- Forrester Councils
- Councils Overview
- log in
Posted by Ted Schadler on December 2, 2008
In our conversations with many information and knowledge management professionals, it's clear that their distributed and multicompany teams need better extranet collaboration tools.
And they feel the problem is only getting worse as companies go virtual, global, distributed, outsourced, green, travel-less, and partnered, thus driving the need for ever-better collaboration tools that work outside the firewall.
Trouble is, the messaging and collaboration services that companies have implemented are designed primarily for internal teams.
For example, it's bloody difficult to set up a secure instant messaging connection with every partner you might want to work with. Such interoperability between IM platforms is technically possible, but operationally nightmarish.
So clever employees do what they must: Use public IM and calendaring services, cobble together conferences from piece parts, and fall back on endless scheduling and sharing emails and voice conferencing. Ugh. Ugly. And scary.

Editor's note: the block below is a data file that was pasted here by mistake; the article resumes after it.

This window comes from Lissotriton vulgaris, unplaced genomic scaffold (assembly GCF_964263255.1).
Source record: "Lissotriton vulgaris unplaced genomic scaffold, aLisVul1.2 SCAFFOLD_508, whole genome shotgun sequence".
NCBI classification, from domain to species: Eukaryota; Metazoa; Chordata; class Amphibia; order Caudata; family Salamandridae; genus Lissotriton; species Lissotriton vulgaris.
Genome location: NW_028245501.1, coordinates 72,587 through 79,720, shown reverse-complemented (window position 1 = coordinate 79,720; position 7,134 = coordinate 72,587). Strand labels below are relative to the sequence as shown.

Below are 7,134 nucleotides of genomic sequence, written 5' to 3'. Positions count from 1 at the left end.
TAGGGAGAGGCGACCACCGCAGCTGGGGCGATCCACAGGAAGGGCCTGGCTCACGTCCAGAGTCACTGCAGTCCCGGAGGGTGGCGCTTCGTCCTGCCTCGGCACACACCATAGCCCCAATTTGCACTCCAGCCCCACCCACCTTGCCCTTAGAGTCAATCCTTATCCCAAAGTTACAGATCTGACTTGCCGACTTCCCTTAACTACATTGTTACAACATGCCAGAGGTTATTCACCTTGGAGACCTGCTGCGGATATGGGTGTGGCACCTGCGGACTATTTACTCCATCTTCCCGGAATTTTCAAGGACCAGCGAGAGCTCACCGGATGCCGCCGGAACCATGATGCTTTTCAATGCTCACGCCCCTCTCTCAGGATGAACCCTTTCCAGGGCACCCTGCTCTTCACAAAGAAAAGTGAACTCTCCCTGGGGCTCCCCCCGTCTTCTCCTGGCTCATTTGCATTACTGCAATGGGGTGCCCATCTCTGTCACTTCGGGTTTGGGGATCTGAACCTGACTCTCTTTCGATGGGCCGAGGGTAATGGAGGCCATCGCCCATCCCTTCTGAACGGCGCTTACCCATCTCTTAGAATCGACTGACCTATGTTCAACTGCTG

Well, the solution's just around the corner say vendors new and old. After all, many are on the cusp of major product releases that promise much better extranet connections and capabilities:
That may be true. I surely hope so. But I fear that we have a few more hurdles to clear before extranet collaboration becomes as straightforward as internal collaboration. The basic problem is the many-to-many combinatorial problem. (The mathematicians I know call this a combinatorial problem, and its solution scales exponentially with the number of companies, nee people, involved.)
In addition to all the important stuff to support multicompany teams -- conferencing, video, shared calendars, team sites, persistent chat, search, shared documents, unified communications, structured processes, etc. -- these structural problems must be solved:
Agree? Disagree? Please comment.
Lead BT Transformation
Develop customer-obsessed strategies to drive growth »
Forrester's CX Index
Predict how actions to improve CX will affect revenue performance.
Measure the customer experiences that matter most »